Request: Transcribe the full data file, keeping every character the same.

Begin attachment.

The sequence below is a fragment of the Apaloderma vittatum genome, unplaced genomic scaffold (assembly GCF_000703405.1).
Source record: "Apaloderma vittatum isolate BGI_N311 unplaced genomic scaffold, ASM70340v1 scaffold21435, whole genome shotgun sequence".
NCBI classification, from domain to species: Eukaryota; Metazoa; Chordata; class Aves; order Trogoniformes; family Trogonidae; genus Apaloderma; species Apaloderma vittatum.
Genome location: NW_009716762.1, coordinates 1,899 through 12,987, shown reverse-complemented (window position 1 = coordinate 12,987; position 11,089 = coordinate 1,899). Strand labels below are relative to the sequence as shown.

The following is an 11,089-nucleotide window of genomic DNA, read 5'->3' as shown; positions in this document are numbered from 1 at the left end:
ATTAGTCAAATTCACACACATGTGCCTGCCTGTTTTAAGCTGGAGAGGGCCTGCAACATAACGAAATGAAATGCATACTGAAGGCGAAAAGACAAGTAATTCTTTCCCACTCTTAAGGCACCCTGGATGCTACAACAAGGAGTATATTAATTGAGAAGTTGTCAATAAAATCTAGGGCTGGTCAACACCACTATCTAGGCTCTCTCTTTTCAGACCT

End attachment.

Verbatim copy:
The sequence below is a fragment of the Apaloderma vittatum genome, unplaced genomic scaffold (assembly GCF_000703405.1).
Source record: "Apaloderma vittatum isolate BGI_N311 unplaced genomic scaffold, ASM70340v1 scaffold21435, whole genome shotgun sequence".
NCBI classification, from domain to species: Eukaryota; Metazoa; Chordata; class Aves; order Trogoniformes; family Trogonidae; genus Apaloderma; species Apaloderma vittatum.
Genome location: NW_009716762.1, coordinates 1,899 through 12,987, shown reverse-complemented (window position 1 = coordinate 12,987; position 11,089 = coordinate 1,899). Strand labels below are relative to the sequence as shown.

The following is an 11,089-nucleotide window of genomic DNA, read 5'->3' as shown; positions in this document are numbered from 1 at the left end:
ATTAGTCAAATTCACACACATGTGCCTGCCTGTTTTAAGCTGGAGAGGGCCTGCAACATAACGAAATGAAATGCATACTGAAGGCGAAAAGACAAGTAATTCTTTCCCACTCTTAAGGCACCCTGGATGCTACAACAAGGAGTATATTAATTGAGAAGTTGTCAATAAAATCTAGGGCTGGTCAACACCACTATCTAGGCTCTCTCTTTTCAGACCT